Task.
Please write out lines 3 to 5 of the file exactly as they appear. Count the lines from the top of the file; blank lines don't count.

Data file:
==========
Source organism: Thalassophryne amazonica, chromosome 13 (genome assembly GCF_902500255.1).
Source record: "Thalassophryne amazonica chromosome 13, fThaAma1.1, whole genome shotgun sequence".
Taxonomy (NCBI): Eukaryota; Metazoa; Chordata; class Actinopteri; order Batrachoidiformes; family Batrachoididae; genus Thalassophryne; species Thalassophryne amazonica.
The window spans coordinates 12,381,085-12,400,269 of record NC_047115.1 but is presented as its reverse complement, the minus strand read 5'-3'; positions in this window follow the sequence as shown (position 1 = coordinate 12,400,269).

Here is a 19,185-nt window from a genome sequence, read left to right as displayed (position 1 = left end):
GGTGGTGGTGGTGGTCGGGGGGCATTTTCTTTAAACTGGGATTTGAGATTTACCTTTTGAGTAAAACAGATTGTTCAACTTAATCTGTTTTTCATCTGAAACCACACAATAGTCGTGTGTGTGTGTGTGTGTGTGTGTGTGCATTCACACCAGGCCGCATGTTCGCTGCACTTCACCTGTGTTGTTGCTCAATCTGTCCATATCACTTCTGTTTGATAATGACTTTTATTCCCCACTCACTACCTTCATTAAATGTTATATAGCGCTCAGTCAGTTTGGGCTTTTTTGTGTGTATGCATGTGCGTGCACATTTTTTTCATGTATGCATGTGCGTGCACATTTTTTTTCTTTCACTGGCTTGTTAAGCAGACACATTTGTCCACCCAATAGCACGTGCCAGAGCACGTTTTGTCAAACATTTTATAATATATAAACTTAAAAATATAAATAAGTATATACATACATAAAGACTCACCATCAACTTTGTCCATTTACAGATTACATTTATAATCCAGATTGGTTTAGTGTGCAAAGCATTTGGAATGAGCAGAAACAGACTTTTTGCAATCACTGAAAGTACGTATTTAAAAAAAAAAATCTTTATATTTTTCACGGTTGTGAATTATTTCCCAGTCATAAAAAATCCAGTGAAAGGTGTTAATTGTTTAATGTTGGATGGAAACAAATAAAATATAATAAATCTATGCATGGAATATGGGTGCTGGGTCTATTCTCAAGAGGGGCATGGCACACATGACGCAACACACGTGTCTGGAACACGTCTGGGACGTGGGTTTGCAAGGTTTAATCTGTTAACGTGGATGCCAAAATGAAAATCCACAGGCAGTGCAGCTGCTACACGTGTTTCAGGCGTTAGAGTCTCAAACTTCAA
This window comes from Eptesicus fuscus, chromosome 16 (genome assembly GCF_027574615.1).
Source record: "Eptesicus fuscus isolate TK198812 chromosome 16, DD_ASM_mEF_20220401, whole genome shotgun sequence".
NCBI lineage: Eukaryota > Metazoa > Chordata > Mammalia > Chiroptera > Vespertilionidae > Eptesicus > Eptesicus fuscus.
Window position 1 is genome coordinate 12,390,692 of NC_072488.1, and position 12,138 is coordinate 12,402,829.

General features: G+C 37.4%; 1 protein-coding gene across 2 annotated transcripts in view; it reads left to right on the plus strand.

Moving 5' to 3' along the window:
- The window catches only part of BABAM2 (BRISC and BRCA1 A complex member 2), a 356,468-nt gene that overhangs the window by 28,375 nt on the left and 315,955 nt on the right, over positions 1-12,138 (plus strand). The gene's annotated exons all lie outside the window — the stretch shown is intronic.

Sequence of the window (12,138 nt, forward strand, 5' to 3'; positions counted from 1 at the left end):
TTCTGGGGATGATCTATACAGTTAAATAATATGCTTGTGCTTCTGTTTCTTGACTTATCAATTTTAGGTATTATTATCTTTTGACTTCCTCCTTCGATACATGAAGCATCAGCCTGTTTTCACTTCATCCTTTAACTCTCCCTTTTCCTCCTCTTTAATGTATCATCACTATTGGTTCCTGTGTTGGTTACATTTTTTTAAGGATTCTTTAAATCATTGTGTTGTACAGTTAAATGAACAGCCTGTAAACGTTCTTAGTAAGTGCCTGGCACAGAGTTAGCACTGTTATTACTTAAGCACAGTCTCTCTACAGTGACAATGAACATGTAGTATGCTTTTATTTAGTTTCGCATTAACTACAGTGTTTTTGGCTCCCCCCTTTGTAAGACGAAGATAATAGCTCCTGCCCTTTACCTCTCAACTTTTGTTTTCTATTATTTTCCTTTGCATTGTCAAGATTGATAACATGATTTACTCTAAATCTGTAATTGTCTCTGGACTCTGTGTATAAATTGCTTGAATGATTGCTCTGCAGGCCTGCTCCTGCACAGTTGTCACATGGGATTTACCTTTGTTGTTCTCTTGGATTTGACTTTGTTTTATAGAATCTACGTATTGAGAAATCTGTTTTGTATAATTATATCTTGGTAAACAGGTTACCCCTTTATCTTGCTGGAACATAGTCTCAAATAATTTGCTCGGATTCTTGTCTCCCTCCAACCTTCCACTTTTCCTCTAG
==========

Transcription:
Taxonomy (NCBI): Eukaryota; Metazoa; Chordata; class Actinopteri; order Batrachoidiformes; family Batrachoididae; genus Thalassophryne; species Thalassophryne amazonica.
The window spans coordinates 12,381,085-12,400,269 of record NC_047115.1 but is presented as its reverse complement, the minus strand read 5'-3'; positions in this window follow the sequence as shown (position 1 = coordinate 12,400,269).

Here is a 19,185-nt window from a genome sequence, read left to right as displayed (position 1 = left end):